It's lunchtime at St. Clement Parish in Chicago, and although some of the city's best restaurants are within walking distance, most of the staff members instead opt for microwaved leftovers and conversation with colleagues around the conference table. The building engineer and associate pastor stop by for a quick bite, but otherwise this makeshift lunchroom is Estrogen Central.
A large parish of 4,000 mostly middle- and upper-class families, St. Clement boasts 12 full-time, well-educated lay employees. Only two are men.
St. Clement is a great place to be a woman in the church. The pastor is open and collaborative. Women are visible in leadership and liturgy, and they are accepted and respected by parishioners. Older women mentor the younger ones. And the flexible hours, reasonable salaries, and decent benefits make it possible for women to do the meaningful work they were trained and feel called to do.
"I never thought I could love a job this much," says Flo Merkl-Deutsch, a St. Clement parishioner for 16 years and coordinator of liturgy for four. "There's a sense of possibility here. My opinions are welcomed and respected. And as a working mom, it's a dream job."
Heads nod around the conference table. "I feel valued and trusted to do my job," says Christina Bax, who is in her first full-time ministry position as pastoral associate and director of evangelization. "I can count on one hand the times a parishioner has said, 'I'm going to check with Father.'"
Even Erin Neal, a part-time assistant to the catechesis program by day and actress by night, says working at the parish has been her favorite job "of all the jobs I've ever had-outside of the theater."
Women virtually run the church in the United States. They make up the majority of parishioners, volunteers, and staff at the parish level, and make up at least half of employees at most diocesan offices. A third of Catholic students pursuing advanced theological degrees are women--and most plan to use their education in service to the church.
Today Catholic women serve as everything from chancellors, chief financial officers, and diocesan newspaper editors to directors of religious education, youth ministers, and volunteers for every manner of committee, ministry, or charitable 4project imaginable. And in the position of parish secretary, they sometimes wield more power than the pastor.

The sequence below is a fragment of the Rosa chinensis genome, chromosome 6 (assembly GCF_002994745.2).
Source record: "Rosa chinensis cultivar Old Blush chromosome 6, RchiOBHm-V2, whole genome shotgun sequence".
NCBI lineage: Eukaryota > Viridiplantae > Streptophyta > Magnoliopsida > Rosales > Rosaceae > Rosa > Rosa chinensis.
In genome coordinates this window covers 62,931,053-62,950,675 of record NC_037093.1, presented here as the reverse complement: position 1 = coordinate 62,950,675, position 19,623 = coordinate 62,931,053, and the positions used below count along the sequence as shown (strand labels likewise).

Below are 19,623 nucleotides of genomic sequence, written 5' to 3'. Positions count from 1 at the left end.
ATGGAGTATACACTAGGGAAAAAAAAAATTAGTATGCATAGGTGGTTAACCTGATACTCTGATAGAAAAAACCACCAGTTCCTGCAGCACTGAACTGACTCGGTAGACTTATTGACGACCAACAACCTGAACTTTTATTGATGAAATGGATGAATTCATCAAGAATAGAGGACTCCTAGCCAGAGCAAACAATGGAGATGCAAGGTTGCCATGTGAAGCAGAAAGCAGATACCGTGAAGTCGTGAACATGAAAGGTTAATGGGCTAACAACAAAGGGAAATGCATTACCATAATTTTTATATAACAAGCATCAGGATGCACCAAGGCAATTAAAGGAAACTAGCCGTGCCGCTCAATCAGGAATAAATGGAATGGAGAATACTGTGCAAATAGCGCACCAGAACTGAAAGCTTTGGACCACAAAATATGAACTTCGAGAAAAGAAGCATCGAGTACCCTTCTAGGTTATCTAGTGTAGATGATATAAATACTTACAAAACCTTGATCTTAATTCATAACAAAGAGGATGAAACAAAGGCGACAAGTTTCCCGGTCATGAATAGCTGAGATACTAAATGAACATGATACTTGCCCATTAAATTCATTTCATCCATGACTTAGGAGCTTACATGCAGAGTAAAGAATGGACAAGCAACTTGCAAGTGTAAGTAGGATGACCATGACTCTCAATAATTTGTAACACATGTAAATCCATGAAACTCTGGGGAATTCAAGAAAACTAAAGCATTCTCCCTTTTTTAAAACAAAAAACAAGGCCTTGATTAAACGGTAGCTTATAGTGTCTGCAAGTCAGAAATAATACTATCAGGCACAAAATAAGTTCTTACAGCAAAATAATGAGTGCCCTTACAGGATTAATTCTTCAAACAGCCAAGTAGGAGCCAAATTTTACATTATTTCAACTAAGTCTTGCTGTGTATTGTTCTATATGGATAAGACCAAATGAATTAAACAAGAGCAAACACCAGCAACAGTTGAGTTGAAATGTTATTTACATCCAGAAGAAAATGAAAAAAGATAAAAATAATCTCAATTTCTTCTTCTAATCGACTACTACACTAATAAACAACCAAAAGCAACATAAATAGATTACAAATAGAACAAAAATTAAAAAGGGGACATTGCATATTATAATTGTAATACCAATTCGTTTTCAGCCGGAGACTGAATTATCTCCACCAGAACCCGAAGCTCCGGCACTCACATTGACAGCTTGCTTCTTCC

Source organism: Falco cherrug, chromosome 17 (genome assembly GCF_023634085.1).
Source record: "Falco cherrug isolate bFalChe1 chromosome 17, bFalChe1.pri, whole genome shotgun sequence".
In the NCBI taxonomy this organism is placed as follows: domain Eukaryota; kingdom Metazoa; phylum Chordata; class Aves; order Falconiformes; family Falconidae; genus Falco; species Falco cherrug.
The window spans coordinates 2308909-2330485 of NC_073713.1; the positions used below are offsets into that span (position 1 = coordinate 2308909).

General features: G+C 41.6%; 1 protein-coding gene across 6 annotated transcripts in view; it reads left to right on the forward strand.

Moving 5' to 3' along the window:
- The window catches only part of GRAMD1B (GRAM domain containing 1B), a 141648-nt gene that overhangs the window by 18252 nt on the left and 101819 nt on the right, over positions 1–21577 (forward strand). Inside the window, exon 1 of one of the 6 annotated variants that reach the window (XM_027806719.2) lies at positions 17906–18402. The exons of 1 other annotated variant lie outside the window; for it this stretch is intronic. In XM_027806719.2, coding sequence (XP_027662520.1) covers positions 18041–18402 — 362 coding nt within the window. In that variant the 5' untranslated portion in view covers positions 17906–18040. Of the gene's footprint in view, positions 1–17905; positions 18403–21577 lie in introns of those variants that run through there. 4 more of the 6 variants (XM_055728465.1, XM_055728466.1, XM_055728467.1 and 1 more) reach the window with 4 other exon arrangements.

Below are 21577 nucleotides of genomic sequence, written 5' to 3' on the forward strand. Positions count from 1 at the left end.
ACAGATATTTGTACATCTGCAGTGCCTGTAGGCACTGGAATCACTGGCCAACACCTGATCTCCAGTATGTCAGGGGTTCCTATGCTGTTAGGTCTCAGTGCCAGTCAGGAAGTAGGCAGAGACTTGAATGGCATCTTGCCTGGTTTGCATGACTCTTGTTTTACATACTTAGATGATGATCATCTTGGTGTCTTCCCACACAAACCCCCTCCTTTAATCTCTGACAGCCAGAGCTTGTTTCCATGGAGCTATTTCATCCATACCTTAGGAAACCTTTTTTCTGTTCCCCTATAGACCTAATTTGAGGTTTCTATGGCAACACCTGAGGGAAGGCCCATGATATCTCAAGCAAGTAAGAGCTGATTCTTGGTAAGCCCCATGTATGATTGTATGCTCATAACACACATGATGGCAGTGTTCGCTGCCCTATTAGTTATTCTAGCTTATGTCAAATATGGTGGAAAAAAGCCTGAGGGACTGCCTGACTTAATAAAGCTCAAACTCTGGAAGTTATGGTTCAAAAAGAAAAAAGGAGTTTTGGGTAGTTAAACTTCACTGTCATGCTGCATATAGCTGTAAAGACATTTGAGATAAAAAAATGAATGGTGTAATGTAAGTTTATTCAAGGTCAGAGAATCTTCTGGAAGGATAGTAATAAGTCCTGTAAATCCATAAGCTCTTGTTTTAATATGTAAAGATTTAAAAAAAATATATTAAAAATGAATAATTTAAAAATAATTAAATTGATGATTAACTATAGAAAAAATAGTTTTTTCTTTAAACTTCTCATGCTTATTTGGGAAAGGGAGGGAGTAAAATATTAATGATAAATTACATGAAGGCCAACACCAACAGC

But news reports and the stories of some women in the Catholic Church highlight the continuing conflict around women's issues: threats of or actual firings, language that seems to exclude women, lack of respect from clergy and/or laity, and salaries and benefits that are anything but family-friendly. And although Pope John Paul II, in his 1994 apostolic letter Ordinatio sacerdotalis, said that restricting ordination to men alone is to be held definitively by the faithful, it remains a stumbling block for many Catholic women who continue to disagree with it.
While many Catholic women see no problems with their place in the church, others leave Catholicism to find what they consider more female-friendly faith communities elsewhere. Still others stay, working within what they see as the church's limitations but vowing to improve it.
Catholic women who work or volunteer for the church sometimes struggle with an added dilemma: How do they reconcile their practice of ministry and their dependence on the church for their livelihood with their concerns about the role of women in the church?
"It's very challenging for me personally to be a woman in the Catholic Church," says Mary DuQuaine, who jokingly calls herself a "lifer" because of her 25 years of volunteer and professional ministry experience.
While she loves her job as director of catechesis and feels respected by the priests and parishioners at St. Clement, not all of her experiences have been this positive. …